One day, I met a man at a networking event, and in the usual fashion was asked, what do you do?
I said, I’m a photographer, and I work with business leaders to capture who they really are, not just what they look like.
They tend to be entrepreneurs and pioneering types, out there in the world on a mission to make a difference. They’re very clear on what they do and why they do it. The world is increasingly demanding transparency and so it’s important to address why you right from the start. So I take them through a 3-step process which allows us to create photos that expresses what really matters.
That way, when they talk about what they do, and show their market in pictures, there’s a clear match, it flows. And because it flows, it helps them build connection, trust and loyalty. In a sense I don’t care at all about what they look like, how famous they are, how many followers they have. I’m really just focused on visually translating why they exist.
Oh, so you’re an artist, then?
And it sounds like they buy stories.
Well, yes. Photographs are the tool to deliver the story.
You are impressively setting yourself apart with your angle on photography.
Here’s the catch. At first, I have no idea what I’m doing.
You’re new, unfamiliar territory to me.
I am curious, though, to find out what makes you tick, and why you do what you do.
That’s the artist in me, who loves to go to the unknown, willingly. That’s called adventure.
When we have an adventure laced with curiosity, we have a recipe for creativity.
It can though, be unsettling if I am impatient to have the answers too quickly. But because I have faith in the process and our goals, I’m prepared to guide us through that icky fog to get to the other side.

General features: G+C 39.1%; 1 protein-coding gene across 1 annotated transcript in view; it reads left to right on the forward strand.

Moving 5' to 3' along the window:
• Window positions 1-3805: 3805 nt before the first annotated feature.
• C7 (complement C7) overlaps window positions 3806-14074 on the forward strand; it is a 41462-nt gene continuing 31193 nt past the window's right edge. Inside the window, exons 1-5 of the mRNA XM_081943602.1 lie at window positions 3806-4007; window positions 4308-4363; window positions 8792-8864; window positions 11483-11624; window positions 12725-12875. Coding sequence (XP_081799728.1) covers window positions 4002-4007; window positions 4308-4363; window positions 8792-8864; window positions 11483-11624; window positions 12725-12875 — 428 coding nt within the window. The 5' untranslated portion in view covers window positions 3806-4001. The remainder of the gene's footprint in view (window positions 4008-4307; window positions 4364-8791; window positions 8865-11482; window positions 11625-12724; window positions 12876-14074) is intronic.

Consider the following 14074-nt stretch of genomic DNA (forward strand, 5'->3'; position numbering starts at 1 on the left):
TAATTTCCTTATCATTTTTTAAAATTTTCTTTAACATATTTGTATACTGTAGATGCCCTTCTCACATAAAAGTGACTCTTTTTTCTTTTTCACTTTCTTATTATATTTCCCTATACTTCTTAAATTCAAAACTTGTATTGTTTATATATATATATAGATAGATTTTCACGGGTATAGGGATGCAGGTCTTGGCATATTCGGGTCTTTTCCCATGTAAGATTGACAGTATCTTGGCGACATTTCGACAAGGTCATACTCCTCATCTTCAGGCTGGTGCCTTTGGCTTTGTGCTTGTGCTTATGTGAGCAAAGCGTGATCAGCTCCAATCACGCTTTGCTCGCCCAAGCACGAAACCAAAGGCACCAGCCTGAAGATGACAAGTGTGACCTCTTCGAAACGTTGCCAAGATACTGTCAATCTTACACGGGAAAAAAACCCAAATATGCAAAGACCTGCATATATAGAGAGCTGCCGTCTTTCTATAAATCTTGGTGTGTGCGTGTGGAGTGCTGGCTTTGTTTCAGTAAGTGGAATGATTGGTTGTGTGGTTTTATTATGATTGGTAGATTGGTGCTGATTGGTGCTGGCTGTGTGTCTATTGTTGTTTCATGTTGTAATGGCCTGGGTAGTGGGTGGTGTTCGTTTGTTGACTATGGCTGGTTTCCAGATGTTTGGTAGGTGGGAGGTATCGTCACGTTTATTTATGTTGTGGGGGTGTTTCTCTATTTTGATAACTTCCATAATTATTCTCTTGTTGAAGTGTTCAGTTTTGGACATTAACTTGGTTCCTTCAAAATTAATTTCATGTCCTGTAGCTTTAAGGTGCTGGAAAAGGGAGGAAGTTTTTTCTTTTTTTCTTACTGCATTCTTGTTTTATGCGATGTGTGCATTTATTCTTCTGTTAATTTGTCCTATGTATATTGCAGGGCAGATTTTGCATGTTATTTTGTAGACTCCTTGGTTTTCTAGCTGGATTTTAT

This happened with Philippe Guichard, pictured here.
Philippe is French, he’s been living in Australia for several years and is an Industrial and Product Designer.
Before we photographed, I was nervous because at first glance I couldn’t figure out how to photograph him. (Sometimes, the ideas come straight away).
But with Philippe, nothing doing…yet.
Then I took a step back and went through three research phases which brought us to a point of knowing how it would come together:
When asked why he does what he does, he said:
‘I want to use those skills as an Industrial Designer in order to build “better” businesses. What do I mean by better? Businesses that care about sustainability, social responsibility and at the same time want to realise comfortable profit margins. And, yes, it is possible to combine all of that. I see Industrial Design as a tool – not as an end to make things pretty – to benefit all, from the user to the manufacturer all the way through warehousing and dismantling.’
Philippe used words like courageous, tenacious, determinate, creative, curious, global, thinker, slow, positive, and empathetic to describe himself.
How do you put that in photos? I really had no idea…keep going…
I let my Google fingers do the walking to find how Industrial Designers typically portray themselves.
The standard seems to be showing the designer in their workplace, at their desk, doing drawings etc, showing clearly what they do and how they do it. This is the literal and predictable road to take, and besides, Philippe isn’t set up with such a space yet.
I wanted to figure out how to embody Philippe’s why.